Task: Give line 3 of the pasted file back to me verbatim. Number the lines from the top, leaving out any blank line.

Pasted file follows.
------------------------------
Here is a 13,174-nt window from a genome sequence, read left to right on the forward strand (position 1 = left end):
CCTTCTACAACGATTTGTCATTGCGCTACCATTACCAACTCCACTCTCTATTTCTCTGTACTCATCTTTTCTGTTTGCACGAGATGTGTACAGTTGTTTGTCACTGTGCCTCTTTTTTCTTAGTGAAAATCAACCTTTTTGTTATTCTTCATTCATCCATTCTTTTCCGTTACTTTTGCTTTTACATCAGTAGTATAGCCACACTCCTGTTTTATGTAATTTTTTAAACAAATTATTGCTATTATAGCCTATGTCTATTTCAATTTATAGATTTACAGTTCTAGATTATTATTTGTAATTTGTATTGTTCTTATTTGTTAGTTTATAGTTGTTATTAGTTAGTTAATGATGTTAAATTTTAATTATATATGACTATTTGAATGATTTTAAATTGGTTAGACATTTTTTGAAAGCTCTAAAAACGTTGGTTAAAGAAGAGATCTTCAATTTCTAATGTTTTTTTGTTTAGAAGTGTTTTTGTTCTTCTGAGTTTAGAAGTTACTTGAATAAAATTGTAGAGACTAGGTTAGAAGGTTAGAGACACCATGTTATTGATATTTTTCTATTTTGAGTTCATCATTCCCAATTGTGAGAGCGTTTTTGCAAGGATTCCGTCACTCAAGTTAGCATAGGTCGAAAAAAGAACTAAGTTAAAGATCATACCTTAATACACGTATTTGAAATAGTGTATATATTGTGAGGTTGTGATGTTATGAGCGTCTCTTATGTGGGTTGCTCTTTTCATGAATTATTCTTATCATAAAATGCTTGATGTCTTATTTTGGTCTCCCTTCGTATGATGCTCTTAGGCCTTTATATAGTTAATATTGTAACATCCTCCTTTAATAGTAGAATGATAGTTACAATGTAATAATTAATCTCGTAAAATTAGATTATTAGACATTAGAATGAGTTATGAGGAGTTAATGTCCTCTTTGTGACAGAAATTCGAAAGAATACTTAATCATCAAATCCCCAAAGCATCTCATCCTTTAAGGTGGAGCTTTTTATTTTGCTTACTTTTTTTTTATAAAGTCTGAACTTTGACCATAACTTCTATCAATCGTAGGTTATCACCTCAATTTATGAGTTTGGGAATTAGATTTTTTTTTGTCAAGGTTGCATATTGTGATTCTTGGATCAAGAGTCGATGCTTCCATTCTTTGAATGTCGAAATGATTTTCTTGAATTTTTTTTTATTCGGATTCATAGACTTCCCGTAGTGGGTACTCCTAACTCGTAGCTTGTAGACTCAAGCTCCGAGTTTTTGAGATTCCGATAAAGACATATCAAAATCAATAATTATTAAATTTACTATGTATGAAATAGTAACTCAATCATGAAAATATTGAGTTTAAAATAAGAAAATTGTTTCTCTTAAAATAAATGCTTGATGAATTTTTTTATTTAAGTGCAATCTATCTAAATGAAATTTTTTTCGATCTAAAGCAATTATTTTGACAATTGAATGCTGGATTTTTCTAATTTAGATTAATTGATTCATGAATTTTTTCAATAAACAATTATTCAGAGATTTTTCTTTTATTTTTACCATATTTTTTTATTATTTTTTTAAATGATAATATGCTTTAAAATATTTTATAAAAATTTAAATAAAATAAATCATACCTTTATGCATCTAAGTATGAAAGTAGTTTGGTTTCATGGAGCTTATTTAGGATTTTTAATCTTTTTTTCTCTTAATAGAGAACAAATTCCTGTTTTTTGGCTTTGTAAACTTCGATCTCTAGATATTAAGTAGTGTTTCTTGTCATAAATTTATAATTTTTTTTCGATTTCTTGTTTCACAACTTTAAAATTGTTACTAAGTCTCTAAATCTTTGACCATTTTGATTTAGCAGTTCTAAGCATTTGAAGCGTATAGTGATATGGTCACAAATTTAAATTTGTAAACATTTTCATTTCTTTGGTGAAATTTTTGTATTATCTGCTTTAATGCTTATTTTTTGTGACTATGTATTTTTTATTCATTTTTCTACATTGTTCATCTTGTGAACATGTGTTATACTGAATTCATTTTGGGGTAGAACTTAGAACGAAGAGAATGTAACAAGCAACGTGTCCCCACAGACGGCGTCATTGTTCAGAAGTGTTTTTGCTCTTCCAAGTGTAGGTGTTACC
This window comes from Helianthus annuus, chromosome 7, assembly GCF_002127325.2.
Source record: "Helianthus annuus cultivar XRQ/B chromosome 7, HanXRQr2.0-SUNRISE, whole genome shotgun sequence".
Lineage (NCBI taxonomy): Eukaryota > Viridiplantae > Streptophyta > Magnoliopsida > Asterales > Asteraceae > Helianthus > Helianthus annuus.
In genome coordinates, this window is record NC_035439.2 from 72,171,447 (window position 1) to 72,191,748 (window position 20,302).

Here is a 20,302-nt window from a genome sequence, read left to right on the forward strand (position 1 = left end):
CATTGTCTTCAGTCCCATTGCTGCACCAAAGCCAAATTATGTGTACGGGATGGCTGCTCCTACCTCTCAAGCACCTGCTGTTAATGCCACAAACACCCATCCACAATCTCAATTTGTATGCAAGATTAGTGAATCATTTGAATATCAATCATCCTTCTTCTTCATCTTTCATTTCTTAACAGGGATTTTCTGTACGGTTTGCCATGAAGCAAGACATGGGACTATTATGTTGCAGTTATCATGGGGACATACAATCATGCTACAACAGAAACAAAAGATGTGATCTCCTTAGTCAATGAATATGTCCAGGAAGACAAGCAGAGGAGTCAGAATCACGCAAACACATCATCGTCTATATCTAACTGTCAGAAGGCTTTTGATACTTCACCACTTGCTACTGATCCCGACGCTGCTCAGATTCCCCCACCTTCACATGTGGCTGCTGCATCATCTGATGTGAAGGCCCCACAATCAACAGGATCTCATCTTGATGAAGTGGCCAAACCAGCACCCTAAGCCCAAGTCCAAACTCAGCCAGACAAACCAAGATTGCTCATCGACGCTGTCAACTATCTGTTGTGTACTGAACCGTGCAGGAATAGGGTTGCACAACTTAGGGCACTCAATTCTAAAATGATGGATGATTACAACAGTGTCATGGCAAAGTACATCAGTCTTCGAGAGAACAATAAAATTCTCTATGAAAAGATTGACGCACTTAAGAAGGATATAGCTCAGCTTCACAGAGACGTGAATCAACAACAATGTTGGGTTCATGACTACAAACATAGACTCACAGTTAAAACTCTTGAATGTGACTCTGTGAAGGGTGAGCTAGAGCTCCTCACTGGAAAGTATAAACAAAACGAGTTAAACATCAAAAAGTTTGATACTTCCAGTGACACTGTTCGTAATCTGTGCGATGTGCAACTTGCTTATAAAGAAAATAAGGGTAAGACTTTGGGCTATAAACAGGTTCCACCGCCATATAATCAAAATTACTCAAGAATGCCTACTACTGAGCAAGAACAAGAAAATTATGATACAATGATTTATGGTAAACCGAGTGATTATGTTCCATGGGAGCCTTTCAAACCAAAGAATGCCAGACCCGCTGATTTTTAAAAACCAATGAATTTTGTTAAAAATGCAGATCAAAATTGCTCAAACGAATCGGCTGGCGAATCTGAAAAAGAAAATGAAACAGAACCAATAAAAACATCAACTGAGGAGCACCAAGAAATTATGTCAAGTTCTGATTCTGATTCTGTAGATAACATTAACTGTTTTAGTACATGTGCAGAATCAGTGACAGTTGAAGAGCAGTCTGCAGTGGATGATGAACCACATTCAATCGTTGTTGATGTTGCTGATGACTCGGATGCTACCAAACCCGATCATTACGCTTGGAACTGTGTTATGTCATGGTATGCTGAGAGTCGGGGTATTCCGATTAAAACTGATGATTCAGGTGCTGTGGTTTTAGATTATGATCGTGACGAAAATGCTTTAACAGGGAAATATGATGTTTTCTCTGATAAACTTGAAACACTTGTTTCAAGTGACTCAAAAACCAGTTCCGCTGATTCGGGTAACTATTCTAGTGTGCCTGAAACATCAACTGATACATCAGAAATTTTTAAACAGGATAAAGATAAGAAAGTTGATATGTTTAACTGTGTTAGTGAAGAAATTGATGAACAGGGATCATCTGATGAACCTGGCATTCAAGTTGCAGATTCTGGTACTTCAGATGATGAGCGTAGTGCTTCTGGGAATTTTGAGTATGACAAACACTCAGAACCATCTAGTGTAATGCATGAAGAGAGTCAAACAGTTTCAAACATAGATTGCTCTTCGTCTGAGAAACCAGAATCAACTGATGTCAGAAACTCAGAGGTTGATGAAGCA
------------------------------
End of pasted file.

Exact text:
This window comes from Helianthus annuus, chromosome 7, assembly GCF_002127325.2.